But the woman did not cry out. She lifted her hand to a drop of blood at the corner of her mouth. When she spoke, her voice was filled not with fear, but with anger.
‘What is this? Are you crazy?’
Uli felt a pulse of panic. It was as if she knew his history. His weakness. But that was impossible. Only Mouse had known, and she was dead. He hesitated, gripping the knife more tightly in his hand.
‘Leave me alone!’ An order. But then she made a mistake. ‘Please.’
The spell was broken. Uli stepped forward. She tried to trip him again, but this time he was ready: when she reached out her foot, he grabbed her and threw her down. She gasped as she hit the floor. For a moment, she lay still. It was enough. He fell on her, pressing his left hand over her mouth and slamming the knife into the carotid triangle at the base of her neck. When he jerked the blade free he was rewarded with a torrent of blood. For twenty seconds, he held her. Then he knelt, and cleaned the knife on her shirt.
The woman’s eyes were open.
‘Why?’ she whispered. ‘Why kill me?’
Uli did not know the answer. His employer had named today’s targets without giving a reason. The objective might be to test the efficiency with which Uli could kill. Or it could be something else entirely.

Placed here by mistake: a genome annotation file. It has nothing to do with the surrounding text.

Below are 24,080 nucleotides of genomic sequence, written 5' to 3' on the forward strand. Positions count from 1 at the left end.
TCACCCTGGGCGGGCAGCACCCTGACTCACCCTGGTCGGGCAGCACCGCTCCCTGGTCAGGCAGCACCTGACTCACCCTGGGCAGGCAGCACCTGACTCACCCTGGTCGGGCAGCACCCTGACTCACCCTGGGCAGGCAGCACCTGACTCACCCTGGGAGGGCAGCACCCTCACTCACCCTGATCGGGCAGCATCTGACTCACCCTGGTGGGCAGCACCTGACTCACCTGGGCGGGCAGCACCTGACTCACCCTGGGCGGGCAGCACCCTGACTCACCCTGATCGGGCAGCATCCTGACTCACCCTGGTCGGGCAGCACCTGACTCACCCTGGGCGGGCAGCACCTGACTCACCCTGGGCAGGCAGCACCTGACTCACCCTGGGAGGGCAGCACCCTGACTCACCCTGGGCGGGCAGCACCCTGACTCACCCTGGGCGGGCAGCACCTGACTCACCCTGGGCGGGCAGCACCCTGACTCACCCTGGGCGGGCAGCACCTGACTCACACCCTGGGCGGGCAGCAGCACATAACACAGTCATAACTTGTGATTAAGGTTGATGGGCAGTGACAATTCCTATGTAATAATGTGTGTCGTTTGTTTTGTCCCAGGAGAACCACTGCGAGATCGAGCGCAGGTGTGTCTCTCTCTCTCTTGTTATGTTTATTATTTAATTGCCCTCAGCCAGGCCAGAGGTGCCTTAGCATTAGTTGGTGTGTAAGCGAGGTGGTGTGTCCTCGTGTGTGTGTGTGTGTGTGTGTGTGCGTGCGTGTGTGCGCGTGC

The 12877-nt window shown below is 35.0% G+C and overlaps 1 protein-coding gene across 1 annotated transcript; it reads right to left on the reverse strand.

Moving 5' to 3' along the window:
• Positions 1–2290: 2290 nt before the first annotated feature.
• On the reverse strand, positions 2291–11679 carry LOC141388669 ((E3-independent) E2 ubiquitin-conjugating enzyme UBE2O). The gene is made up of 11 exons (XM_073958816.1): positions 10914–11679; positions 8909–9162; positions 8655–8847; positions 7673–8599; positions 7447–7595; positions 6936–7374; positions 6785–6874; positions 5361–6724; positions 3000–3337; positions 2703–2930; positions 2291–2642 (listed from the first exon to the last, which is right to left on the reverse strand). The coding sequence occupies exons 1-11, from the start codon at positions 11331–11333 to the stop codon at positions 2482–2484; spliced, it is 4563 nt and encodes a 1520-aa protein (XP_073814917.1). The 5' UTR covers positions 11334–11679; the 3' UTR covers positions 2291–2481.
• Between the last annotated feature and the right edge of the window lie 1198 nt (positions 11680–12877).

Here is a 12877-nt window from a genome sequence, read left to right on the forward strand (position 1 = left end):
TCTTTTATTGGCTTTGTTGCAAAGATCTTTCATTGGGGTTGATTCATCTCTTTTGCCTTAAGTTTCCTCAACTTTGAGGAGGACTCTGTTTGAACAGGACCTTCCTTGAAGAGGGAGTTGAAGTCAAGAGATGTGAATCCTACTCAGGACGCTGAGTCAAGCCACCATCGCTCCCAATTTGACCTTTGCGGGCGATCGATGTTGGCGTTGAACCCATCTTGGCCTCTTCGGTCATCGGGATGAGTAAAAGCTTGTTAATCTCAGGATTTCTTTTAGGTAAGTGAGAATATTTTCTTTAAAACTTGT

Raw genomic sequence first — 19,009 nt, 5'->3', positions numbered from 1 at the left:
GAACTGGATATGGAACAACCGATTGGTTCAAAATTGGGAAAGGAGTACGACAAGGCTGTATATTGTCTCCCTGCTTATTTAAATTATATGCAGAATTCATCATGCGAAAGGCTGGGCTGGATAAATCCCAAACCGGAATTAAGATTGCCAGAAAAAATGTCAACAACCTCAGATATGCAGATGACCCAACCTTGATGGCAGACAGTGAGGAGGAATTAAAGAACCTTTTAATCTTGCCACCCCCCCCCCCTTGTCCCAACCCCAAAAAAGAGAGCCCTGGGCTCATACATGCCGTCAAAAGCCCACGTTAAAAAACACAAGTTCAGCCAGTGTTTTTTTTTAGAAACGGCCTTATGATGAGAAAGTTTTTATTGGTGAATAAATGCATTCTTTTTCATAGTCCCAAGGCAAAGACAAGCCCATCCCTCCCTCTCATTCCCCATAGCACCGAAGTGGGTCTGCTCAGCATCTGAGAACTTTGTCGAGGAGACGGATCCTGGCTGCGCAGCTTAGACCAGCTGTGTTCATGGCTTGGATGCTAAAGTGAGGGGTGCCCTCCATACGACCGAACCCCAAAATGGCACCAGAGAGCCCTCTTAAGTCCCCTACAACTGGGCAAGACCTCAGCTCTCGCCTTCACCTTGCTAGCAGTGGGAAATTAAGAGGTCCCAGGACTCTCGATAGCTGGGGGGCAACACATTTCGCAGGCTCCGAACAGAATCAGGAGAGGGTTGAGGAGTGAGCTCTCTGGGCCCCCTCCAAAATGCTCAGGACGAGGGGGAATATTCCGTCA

He shrugged. ‘Do you not know?’
Her eyes widened, but she could not speak.
‘I do not know either,’ Uli said. ‘And I do not care.’ He waited a few seconds longer, with his hand on her pulse. Then he rose and left the apartment.
Helen Gale was briefing the ambassador on the Children’s Summit when the first rock hit the window.
‘The Prime Minister flies in at 1500 tomorrow,’ she said. ‘The trouble is, Air Force One is due at 1450. Obviously, the German Federal Chancellor won’t have time to greet the President of the United States at the airport.’
‘Who wants to meet a child in a sandpit?’ the ambassador said.
‘The President’s been called worse things.’
‘Not by the Chancellor. After a speech on US foreign policy. When someone’s left the microphone on.’
‘So now the big story is when they’re going to kiss and make up.’ Helen shook her head. ‘Not literally, more’s the pity.’
‘Any idea who the Germans will send to greet the PM?’
‘No,’ Helen said. ‘The No.10 press office are insisting on a cabinet minister at least.’